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Financial Services Law Insights and Observations

District Court preliminarily approves $12 million class action settlement over automated mortgage errors

Courts Mortgages Settlement Class Action Consumer Finance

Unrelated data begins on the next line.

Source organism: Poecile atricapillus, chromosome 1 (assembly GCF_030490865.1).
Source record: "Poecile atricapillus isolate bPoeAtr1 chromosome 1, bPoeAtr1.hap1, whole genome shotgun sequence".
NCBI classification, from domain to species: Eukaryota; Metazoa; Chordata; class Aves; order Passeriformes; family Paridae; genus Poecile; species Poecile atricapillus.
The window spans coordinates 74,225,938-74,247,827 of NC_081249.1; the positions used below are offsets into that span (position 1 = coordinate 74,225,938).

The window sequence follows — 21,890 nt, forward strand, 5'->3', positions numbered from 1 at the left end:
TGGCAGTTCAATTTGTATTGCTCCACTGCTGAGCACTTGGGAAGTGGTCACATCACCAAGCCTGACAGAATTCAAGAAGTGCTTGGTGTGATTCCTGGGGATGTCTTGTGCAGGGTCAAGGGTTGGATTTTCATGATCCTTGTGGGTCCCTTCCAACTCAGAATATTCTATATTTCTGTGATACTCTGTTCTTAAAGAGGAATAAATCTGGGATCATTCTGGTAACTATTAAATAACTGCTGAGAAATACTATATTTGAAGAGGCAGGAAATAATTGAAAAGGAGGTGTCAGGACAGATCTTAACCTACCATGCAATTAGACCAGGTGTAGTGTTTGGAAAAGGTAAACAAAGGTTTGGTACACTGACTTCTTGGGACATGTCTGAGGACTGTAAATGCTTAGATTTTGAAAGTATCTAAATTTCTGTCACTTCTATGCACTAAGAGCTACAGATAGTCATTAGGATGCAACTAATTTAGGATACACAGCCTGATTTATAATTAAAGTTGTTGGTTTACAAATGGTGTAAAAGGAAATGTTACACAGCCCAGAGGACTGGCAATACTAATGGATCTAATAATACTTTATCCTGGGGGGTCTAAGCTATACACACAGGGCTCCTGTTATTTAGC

On August 17, the U.S. District Court for the Southern District of Ohio granted preliminary approval of a proposed settlement in a class action that claimed a national bank’s automated mortgage loan modification tools failed to approve borrowers due to technical issues. Class members (defined as borrowers who qualified during a specified time period for a home loan modification or repayment plan pursuant to the requirements of government-sponsored enterprises, FHA, or the Department of Treasury’s Home Affordable Modification Program that “were not offered a home loan modification or repayment plan by [the bank] because of excessive attorneys’ fees being included in the loan modification decision process” and whose homes were not sold in foreclosure) sued the bank alleging it “failed to detect or ignored multiple systematic errors in it automated decision-making software.” This software, class members claimed, is used to create automated calculations and determine whether consumers in default are eligible for loan modifications. According to class members, the bank allegedly “failed to adequately test, audit, and verify that its software was correctly calculating whether customers met threshold requirements for a mortgage modification” and failed to regularly and properly audit its software for compliance with government requirements, thus allowing errors to remain uncorrected. Class members further claimed that the bank apparently took several years to implement new controls and disclose the error. Under the terms of the preliminarily approved settlement, the bank must pay $12 million in relief to the settlement class.

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